Generalized lymphatic anomaly (GLA)
GLA is the new, classified name for lymphangiomatosis. Both names are still being used.
In 2014 the International Society for the Study of Vascular Anomalies (ISSVA) approved an updated and expanded classification for vascular anomalies. The names lymphangiomatosis and Gorham’s were also classified by the ISSVA. ISSVA organises biennial workshops to promote clinical and scientific research that will lead to advances in knowledge on all aspects of vascular anomalies.
Other terms used in the literature:
- Generalized lymphangiomatosis
- Diffuse lymphangiomatosis
- Disseminated lymphangiomatosis
- Multi-organ lymphangiomatosis
- Pulmonary lymphangiomatosis
- Thoraric lymphangiomatosis
- Cystic lymphangiomatosis
- Skeletal/Extraskeletal lymphangiomatosis
- Cranial lymphangiomatosis
- Lymphangiomatosis of the bone
- Lymphangiomatosis of the spine
- Cervicothorax lymphangiomatosis
- Abdominal lymphangiomatosis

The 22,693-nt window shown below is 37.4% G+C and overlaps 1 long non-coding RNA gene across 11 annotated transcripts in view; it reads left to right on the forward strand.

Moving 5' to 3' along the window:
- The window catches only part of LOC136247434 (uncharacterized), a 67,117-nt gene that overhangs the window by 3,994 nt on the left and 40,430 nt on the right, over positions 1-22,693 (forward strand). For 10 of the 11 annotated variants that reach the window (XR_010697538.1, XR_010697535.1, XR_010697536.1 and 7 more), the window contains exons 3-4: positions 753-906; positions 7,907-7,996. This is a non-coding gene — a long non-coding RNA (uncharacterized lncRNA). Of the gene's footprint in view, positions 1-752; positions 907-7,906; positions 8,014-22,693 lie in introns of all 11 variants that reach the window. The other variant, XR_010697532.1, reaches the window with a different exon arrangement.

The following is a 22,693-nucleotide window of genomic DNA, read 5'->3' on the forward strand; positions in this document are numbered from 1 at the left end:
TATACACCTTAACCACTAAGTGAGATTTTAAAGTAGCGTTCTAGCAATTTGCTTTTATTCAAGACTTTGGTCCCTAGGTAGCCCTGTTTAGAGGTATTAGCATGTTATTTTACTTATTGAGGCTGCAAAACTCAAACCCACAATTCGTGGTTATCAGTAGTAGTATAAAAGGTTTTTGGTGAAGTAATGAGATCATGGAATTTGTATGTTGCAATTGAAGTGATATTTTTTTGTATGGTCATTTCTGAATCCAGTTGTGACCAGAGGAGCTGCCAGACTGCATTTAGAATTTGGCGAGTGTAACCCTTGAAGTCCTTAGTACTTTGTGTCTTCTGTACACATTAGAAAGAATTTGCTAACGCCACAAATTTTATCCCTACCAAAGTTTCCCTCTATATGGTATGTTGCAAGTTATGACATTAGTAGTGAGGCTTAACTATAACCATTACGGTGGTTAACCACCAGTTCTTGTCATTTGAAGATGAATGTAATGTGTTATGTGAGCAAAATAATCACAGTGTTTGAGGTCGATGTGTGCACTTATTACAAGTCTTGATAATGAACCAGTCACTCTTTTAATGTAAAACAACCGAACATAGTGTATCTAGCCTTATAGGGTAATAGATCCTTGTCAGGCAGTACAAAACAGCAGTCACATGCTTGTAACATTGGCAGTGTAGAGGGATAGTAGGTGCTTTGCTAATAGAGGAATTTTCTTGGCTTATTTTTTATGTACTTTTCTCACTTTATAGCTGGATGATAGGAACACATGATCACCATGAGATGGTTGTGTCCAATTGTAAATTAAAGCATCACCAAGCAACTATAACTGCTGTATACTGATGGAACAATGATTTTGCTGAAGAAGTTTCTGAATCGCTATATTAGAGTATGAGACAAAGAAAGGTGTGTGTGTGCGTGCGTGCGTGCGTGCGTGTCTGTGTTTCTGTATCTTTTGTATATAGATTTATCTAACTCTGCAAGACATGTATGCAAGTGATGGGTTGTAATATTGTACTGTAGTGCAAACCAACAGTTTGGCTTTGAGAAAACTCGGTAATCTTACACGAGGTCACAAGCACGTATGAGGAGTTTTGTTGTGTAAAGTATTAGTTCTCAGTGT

- Splenic lymphangiomatosis
- Renal lymphangiomatosis
- Vascular anomaly
- Lymphatic malformation (microcystic or macrocystic)
Lymphatic malformation (LM) is a classification from Mulliken-Glowacki (1982) which was adopted by the ISSVA in 1996.
- Cystic lymphangioma
- Mesenteric lymphangioma
- Retroperitoneal lymphangioma
- Abdominal lymphangioma
- Vertebral lymphangioma
- Gorham’s disease
- Gorham-Stout syndrome
- Disappearing, vanishing or phantom bone disease
- Massive osteolysis
There is a great deal of debate and confusion surrounding the terminology used when a patient is given the diagnosis of lymphangiomatosis (or variation of the name).